Third-country family members accompanying EU citizens to the UK
EU citizens who move to the UK after Brexit may be accompanied by their non-EU citizen direct family members (such as their spouse, civil partner or child), and extended family members as now. They will need to be in possession of a valid national passport and an EEA family permit and will be able to stay in the UK until the end of 2020.
Only “close” family members (spouses, partners and dependent children under 18 (a much narrower definition than under the existing Immigration (European Economic Area) Regulations 2016)) will be able to apply for Euro TLR if their EU citizen sponsor has applied under the scheme. If successful, they will be granted Euro TLR for a period that does not exceed the end date of the Euro TLR granted to their EU citizen sponsor. Any family member who does not obtain Euro TLR by the end of 2020, and who does not otherwise have a right to remain in the UK, will be expected to leave the UK at that point.
In the event of a no-deal Brexit, EU citizens and their family members who move to the UK after Brexit will need to have applied for a UK immigration status (whether Euro TLR or under the new, points-based immigration system) by 31 December 2020. Otherwise, they will be in the UK unlawfully and will be liable to enforcement action, detention and removal as an immigration offender.
EU citizens and their family members who are resident in the UK before Brexit are able to apply for immigration status to remain in the UK under the EU Settlement Scheme but must do so by 31 December 2020.
Employers, landlords and other third parties will not be required to distinguish between EU citizens who arrived in the UK before and after exit day until the future immigration system is introduced from 1 January 2021. Until then, checks on, for example, an EU citizen’s right to work or rent, will be undertaken as they are now, and all EU citizens will be able to evidence their rights using their passport or national identity card. Alternatively, if they wish to do so, they will be able to use their digital status, granted under the EU Settlement Scheme or the Euro TLR scheme. Non-EU citizen family members will be able to rely on a biometric immigration document to prove their entitlements, also via the digital status checking service where they wish to use this.
From 1 January 2021, employers, landlords and other third parties will need to check that, in respect of any new recruitment or new provision of service, an EU citizen has a valid UK immigration status, and not just an EU passport or national identity card. This check will be undertaken when that individual applies for a new job, tenancy or bank account, for example. It will not be done retrospectively.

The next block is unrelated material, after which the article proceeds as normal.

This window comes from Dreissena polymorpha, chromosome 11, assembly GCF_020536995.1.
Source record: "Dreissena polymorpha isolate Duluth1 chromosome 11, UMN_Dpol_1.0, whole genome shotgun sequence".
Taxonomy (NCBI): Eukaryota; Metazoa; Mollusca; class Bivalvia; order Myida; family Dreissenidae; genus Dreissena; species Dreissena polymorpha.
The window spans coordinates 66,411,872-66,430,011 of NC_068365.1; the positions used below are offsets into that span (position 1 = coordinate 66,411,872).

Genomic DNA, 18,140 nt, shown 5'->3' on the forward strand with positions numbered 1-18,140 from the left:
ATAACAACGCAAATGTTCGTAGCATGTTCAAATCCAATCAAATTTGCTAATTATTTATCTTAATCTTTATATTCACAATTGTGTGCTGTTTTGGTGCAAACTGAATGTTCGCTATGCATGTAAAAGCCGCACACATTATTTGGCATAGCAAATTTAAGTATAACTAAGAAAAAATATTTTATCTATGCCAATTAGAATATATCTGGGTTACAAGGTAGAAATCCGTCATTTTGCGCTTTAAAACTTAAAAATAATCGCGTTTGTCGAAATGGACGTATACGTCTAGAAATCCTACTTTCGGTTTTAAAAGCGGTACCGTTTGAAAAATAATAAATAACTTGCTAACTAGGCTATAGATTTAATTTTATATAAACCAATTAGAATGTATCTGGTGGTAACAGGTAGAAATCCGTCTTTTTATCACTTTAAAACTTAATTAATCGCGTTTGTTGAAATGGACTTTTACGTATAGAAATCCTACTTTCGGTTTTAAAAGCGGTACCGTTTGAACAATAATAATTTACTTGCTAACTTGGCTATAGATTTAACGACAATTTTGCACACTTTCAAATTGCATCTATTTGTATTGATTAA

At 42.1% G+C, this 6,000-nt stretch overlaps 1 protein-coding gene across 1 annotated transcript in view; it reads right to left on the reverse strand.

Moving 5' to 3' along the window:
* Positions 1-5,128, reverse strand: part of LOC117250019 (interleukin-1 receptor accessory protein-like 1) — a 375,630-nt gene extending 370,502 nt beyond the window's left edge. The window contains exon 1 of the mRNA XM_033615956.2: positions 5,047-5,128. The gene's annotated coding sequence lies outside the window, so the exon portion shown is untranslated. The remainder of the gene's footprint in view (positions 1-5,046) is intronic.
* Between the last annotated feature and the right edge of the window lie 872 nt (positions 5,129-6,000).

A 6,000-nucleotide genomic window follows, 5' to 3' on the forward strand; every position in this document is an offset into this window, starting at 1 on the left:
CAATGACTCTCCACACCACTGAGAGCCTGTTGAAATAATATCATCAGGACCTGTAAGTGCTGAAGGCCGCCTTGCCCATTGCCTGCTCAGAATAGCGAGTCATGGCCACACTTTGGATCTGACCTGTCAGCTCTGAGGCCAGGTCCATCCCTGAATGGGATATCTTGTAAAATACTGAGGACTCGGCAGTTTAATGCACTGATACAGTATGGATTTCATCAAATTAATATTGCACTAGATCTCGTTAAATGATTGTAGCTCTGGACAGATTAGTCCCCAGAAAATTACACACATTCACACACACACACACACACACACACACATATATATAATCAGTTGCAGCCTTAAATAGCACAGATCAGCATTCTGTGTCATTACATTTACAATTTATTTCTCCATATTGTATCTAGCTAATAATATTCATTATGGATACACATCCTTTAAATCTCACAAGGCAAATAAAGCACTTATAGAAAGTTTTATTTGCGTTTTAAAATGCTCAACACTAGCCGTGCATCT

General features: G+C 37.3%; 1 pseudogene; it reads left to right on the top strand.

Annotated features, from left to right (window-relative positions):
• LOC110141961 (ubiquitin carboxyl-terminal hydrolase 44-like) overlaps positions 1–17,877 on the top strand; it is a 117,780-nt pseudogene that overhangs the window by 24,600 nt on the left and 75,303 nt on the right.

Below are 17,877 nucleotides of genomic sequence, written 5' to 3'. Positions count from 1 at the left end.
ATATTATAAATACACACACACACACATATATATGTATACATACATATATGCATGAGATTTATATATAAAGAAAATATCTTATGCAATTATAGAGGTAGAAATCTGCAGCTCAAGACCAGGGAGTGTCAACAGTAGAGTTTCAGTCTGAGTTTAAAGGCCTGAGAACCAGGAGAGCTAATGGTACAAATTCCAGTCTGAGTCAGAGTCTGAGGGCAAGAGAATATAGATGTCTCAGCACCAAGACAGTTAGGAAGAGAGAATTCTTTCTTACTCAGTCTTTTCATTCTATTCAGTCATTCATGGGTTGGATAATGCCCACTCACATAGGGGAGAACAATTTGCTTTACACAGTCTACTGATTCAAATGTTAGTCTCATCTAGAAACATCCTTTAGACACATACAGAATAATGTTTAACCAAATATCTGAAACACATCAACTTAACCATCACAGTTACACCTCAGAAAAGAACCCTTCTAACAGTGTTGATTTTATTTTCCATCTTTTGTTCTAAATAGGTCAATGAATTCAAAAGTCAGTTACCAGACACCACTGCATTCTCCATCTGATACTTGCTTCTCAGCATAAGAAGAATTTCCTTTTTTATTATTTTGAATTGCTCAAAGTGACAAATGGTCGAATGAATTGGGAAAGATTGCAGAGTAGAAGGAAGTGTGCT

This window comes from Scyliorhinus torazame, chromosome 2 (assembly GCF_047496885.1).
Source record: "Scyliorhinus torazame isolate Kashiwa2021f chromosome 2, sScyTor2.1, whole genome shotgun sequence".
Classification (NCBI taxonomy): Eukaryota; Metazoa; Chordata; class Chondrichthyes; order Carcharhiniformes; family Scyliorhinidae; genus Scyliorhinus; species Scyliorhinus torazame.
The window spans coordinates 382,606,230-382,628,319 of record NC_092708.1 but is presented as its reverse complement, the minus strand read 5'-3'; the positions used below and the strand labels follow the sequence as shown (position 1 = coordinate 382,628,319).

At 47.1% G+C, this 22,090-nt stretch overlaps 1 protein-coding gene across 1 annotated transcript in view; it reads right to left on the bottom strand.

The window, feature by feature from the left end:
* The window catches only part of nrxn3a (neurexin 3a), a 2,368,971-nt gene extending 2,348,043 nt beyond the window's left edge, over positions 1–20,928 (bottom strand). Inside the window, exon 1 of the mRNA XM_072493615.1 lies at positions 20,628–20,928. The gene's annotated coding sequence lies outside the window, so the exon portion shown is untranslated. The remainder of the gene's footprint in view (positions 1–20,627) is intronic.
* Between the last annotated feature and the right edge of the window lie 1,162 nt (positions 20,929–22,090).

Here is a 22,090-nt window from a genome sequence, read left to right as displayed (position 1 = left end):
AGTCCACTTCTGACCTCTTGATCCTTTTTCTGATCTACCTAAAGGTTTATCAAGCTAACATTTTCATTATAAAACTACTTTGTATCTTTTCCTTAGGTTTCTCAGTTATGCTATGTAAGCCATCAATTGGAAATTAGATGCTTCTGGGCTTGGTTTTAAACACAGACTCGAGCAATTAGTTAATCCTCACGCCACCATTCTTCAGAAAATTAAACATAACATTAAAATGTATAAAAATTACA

Potential illegal employment issue
The responsibility under these arrangements will be on the EU citizens and their family members who arrive in the UK during the transition period to apply for leave (under the Euro TLR scheme or the new immigration system) if they want to stay in the UK beyond 31 December 2020. If they do not apply by that time, in principle they would be working illegally, but the employer will have no obligation to check that, because it will still be able to employ someone based solely on their EU passport if it was checked before their employment started during the transition period. At present, that would be the only right to work check required.
The government will also introduce some specific changes, reflecting the fact that the UK is no longer part of the EU. These include:
Applying tougher UK criminality thresholds at the border.
Deporting more EU citizens who commit crimes in the UK.
Removing the blue EU customs channel, requiring all travellers to make a customs declaration by choosing either the green or red channel.
Removing the rights for post-exit arrivals to acquire permanent residence under retained EU law, and the rights for UK nationals who move to the EU after exit to return with their family members without meeting UK family immigration rules.
Introducing blue UK passports starting from the end of 2019.
Phasing out the use of EEA national identity cards for travel to the UK. This will happen during 2020.